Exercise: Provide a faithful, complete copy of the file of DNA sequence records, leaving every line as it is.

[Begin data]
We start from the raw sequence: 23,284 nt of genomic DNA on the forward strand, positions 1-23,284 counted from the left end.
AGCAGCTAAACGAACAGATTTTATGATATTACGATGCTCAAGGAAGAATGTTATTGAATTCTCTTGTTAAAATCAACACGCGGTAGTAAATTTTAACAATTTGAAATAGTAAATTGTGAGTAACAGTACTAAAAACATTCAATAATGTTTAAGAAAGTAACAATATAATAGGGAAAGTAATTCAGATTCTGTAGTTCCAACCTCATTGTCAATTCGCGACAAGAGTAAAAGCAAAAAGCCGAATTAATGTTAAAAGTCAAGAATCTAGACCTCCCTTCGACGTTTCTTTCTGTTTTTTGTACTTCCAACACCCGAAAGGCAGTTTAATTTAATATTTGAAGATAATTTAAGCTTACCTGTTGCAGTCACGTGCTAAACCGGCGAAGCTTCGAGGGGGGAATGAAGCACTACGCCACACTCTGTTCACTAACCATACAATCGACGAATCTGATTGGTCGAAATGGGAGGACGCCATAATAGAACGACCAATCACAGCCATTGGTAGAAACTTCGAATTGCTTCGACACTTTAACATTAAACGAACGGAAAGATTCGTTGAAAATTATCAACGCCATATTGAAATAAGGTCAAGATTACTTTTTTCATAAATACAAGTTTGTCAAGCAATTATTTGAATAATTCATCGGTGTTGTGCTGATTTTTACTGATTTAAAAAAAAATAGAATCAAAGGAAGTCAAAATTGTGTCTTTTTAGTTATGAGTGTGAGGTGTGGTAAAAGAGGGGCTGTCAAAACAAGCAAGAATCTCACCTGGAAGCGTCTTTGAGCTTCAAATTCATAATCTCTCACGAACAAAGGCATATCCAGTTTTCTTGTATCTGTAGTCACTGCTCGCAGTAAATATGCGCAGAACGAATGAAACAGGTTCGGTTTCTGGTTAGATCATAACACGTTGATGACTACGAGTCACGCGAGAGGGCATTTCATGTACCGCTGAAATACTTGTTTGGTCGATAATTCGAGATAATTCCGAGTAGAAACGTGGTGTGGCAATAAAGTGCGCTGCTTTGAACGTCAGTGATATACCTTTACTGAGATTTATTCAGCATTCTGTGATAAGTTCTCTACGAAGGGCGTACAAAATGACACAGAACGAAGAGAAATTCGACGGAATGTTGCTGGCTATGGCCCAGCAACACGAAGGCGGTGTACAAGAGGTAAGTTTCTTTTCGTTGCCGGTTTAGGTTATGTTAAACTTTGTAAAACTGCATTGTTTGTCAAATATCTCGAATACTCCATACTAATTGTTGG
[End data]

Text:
We start from the raw sequence: 23,284 nt of genomic DNA on the forward strand, positions 1-23,284 counted from the left end.
AGCAGCTAAACGAACAGATTTTATGATATTACGATGCTCAAGGAAGAATGTTATTGAATTCTCTTGTTAAAATCAACACGCGGTAGTAAATTTTAACAATTTGAAATAGTAAATTGTGAGTAACAGTACTAAAAACATTCAATAATGTTTAAGAAAGTAACAATATAATAGGGAAAGTAATTCAGATTCTGTAGTTCCAACCTCATTGTCAATTCGCGACAAGAGTAAAAGCAAAAAGCCGAATTAATGTTAAAAGTCAAGAATCTAGACCTCCCTTCGACGTTTCTTTCTGTTTTTTGTACTTCCAACACCCGAAAGGCAGTTTAATTTAATATTTGAAGATAATTTAAGCTTACCTGTTGCAGTCACGTGCTAAACCGGCGAAGCTTCGAGGGGGGAATGAAGCACTACGCCACACTCTGTTCACTAACCATACAATCGACGAATCTGATTGGTCGAAATGGGAGGACGCCATAATAGAACGACCAATCACAGCCATTGGTAGAAACTTCGAATTGCTTCGACACTTTAACATTAAACGAACGGAAAGATTCGTTGAAAATTATCAACGCCATATTGAAATAAGGTCAAGATTACTTTTTTCATAAATACAAGTTTGTCAAGCAATTATTTGAATAATTCATCGGTGTTGTGCTGATTTTTACTGATTTAAAAAAAAATAGAATCAAAGGAAGTCAAAATTGTGTCTTTTTAGTTATGAGTGTGAGGTGTGGTAAAAGAGGGGCTGTCAAAACAAGCAAGAATCTCACCTGGAAGCGTCTTTGAGCTTCAAATTCATAATCTCTCACGAACAAAGGCATATCCAGTTTTCTTGTATCTGTAGTCACTGCTCGCAGTAAATATGCGCAGAACGAATGAAACAGGTTCGGTTTCTGGTTAGATCATAACACGTTGATGACTACGAGTCACGCGAGAGGGCATTTCATGTACCGCTGAAATACTTGTTTGGTCGATAATTCGAGATAATTCCGAGTAGAAACGTGGTGTGGCAATAAAGTGCGCTGCTTTGAACGTCAGTGATATACCTTTACTGAGATTTATTCAGCATTCTGTGATAAGTTCTCTACGAAGGGCGTACAAAATGACACAGAACGAAGAGAAATTCGACGGAATGTTGCTGGCTATGGCCCAGCAACACGAAGGCGGTGTACAAGAGGTAAGTTTCTTTTCGTTGCCGGTTTAGGTTATGTTAAACTTTGTAAAACTGCATTGTTTGTCAAATATCTCGAATACTCCATACTAATTGTTGG